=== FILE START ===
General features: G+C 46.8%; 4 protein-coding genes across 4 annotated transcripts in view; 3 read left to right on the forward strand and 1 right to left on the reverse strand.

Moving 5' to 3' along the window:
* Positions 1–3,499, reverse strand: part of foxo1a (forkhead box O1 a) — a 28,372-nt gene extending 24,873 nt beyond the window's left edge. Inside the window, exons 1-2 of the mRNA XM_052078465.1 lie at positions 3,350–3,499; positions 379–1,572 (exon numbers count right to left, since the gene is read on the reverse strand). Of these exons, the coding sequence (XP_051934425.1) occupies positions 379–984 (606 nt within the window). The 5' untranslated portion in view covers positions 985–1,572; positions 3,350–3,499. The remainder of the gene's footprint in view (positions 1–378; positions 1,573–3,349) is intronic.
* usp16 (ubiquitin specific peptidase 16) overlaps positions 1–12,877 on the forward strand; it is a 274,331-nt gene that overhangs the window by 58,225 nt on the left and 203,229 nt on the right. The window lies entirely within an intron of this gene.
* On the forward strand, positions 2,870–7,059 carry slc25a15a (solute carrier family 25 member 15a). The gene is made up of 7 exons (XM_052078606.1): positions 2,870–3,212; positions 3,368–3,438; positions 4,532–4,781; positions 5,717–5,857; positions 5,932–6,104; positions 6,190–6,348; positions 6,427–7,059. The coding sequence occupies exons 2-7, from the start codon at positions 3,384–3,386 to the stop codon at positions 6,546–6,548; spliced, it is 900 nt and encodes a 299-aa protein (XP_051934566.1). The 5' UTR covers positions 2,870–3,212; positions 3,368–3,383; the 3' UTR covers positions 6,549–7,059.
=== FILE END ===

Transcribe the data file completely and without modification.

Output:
General features: G+C 46.8%; 4 protein-coding genes across 4 annotated transcripts in view; 3 read left to right on the forward strand and 1 right to left on the reverse strand.

Moving 5' to 3' along the window:
* Positions 1–3,499, reverse strand: part of foxo1a (forkhead box O1 a) — a 28,372-nt gene extending 24,873 nt beyond the window's left edge. Inside the window, exons 1-2 of the mRNA XM_052078465.1 lie at positions 3,350–3,499; positions 379–1,572 (exon numbers count right to left, since the gene is read on the reverse strand). Of these exons, the coding sequence (XP_051934425.1) occupies positions 379–984 (606 nt within the window). The 5' untranslated portion in view covers positions 985–1,572; positions 3,350–3,499. The remainder of the gene's footprint in view (positions 1–378; positions 1,573–3,349) is intronic.
* usp16 (ubiquitin specific peptidase 16) overlaps positions 1–12,877 on the forward strand; it is a 274,331-nt gene that overhangs the window by 58,225 nt on the left and 203,229 nt on the right. The window lies entirely within an intron of this gene.
* On the forward strand, positions 2,870–7,059 carry slc25a15a (solute carrier family 25 member 15a). The gene is made up of 7 exons (XM_052078606.1): positions 2,870–3,212; positions 3,368–3,438; positions 4,532–4,781; positions 5,717–5,857; positions 5,932–6,104; positions 6,190–6,348; positions 6,427–7,059. The coding sequence occupies exons 2-7, from the start codon at positions 3,384–3,386 to the stop codon at positions 6,546–6,548; spliced, it is 900 nt and encodes a 299-aa protein (XP_051934566.1). The 5' UTR covers positions 2,870–3,212; positions 3,368–3,383; the 3' UTR covers positions 6,549–7,059.